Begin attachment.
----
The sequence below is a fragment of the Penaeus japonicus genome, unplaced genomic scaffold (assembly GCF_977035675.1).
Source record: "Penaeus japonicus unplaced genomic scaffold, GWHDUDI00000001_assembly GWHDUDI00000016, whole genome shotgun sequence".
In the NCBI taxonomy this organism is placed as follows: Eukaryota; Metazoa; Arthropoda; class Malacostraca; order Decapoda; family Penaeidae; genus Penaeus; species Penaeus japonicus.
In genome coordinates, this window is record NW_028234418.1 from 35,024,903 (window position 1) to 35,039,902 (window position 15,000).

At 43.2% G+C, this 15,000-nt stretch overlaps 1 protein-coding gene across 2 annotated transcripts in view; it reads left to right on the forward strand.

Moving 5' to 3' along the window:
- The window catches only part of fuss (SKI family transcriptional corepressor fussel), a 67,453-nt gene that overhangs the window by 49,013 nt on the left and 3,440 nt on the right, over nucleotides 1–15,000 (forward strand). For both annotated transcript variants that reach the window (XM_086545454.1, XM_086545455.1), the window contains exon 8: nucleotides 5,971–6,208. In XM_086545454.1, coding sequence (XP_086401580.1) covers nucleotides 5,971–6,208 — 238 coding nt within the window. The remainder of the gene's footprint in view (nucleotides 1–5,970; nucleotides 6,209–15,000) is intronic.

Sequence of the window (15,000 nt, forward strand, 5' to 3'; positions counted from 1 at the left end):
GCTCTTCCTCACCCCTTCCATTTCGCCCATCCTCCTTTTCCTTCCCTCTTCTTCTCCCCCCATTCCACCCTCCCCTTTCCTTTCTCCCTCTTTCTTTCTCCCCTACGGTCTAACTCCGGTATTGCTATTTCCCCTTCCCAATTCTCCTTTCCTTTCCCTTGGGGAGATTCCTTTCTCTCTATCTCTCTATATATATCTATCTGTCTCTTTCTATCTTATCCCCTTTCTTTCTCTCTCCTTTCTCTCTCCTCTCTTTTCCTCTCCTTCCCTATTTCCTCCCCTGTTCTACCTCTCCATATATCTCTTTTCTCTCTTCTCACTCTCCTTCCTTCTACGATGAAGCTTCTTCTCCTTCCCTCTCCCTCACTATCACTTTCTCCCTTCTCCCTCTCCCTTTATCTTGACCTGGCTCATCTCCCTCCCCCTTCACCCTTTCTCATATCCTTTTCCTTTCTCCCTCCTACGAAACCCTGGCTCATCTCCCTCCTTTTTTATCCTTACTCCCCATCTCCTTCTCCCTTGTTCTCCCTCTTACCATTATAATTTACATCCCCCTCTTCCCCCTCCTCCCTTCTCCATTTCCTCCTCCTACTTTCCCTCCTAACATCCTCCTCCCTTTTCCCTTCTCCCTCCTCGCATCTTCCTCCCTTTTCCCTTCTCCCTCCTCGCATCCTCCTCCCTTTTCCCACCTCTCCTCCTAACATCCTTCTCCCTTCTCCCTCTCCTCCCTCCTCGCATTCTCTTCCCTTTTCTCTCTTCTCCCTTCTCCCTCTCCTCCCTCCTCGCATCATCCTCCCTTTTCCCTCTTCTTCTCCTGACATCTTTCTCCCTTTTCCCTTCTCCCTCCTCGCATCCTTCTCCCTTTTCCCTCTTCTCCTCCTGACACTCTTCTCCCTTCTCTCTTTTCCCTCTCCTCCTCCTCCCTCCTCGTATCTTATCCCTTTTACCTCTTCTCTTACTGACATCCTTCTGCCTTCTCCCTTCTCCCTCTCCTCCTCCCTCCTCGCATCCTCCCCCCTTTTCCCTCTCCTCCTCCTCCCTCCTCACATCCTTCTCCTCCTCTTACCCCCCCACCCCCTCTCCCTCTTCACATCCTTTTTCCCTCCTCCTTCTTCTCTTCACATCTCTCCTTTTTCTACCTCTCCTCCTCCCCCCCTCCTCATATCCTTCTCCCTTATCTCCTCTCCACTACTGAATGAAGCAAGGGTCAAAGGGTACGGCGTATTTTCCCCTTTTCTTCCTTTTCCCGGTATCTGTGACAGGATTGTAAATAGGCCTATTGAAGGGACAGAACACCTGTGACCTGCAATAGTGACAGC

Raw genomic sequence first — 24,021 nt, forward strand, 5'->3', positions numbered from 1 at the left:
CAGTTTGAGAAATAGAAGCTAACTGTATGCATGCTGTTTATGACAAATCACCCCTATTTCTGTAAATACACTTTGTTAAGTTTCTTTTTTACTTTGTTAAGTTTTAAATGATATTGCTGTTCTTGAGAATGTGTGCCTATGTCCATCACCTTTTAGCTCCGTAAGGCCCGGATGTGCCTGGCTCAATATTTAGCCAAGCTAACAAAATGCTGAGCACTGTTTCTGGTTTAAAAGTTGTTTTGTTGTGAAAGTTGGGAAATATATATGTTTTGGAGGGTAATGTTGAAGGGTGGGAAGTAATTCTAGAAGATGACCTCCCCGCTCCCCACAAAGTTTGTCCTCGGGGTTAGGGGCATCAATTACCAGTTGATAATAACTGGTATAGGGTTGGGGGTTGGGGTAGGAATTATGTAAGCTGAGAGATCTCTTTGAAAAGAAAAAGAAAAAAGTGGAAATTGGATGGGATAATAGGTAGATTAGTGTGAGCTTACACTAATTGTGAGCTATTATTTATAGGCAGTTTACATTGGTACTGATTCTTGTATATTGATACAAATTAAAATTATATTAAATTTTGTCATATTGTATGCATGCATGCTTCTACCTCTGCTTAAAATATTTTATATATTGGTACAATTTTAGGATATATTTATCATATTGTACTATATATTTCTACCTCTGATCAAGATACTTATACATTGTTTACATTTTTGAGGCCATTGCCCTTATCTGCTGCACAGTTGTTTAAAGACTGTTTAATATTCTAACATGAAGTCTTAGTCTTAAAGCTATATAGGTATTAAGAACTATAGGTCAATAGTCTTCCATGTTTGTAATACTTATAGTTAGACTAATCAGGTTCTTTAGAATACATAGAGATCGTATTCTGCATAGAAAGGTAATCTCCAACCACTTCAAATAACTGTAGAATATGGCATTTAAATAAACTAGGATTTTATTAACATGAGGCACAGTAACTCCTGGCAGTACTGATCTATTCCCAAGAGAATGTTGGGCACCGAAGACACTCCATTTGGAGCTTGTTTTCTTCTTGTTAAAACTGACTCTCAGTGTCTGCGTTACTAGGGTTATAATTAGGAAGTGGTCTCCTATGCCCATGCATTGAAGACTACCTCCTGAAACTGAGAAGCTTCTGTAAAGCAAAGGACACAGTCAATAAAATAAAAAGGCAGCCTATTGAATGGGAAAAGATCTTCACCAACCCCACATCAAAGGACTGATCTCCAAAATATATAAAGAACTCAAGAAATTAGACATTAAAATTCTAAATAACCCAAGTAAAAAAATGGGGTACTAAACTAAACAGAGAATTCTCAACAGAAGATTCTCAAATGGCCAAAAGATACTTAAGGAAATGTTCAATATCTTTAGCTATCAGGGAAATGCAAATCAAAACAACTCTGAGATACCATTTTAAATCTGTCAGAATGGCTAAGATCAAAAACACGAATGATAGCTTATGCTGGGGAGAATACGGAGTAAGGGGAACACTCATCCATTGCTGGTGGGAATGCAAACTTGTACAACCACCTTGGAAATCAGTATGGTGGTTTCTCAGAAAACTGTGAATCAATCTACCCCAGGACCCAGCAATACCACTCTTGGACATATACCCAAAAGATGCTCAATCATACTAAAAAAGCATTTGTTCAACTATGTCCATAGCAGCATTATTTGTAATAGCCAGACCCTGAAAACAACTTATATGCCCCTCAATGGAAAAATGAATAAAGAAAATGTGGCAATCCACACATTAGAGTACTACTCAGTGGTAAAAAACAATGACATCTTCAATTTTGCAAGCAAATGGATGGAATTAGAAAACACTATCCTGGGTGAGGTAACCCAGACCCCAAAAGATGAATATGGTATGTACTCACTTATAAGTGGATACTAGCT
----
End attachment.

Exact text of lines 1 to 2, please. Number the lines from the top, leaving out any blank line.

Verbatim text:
The sequence below is a fragment of the Penaeus japonicus genome, unplaced genomic scaffold (assembly GCF_977035675.1).
Source record: "Penaeus japonicus unplaced genomic scaffold, GWHDUDI00000001_assembly GWHDUDI00000016, whole genome shotgun sequence".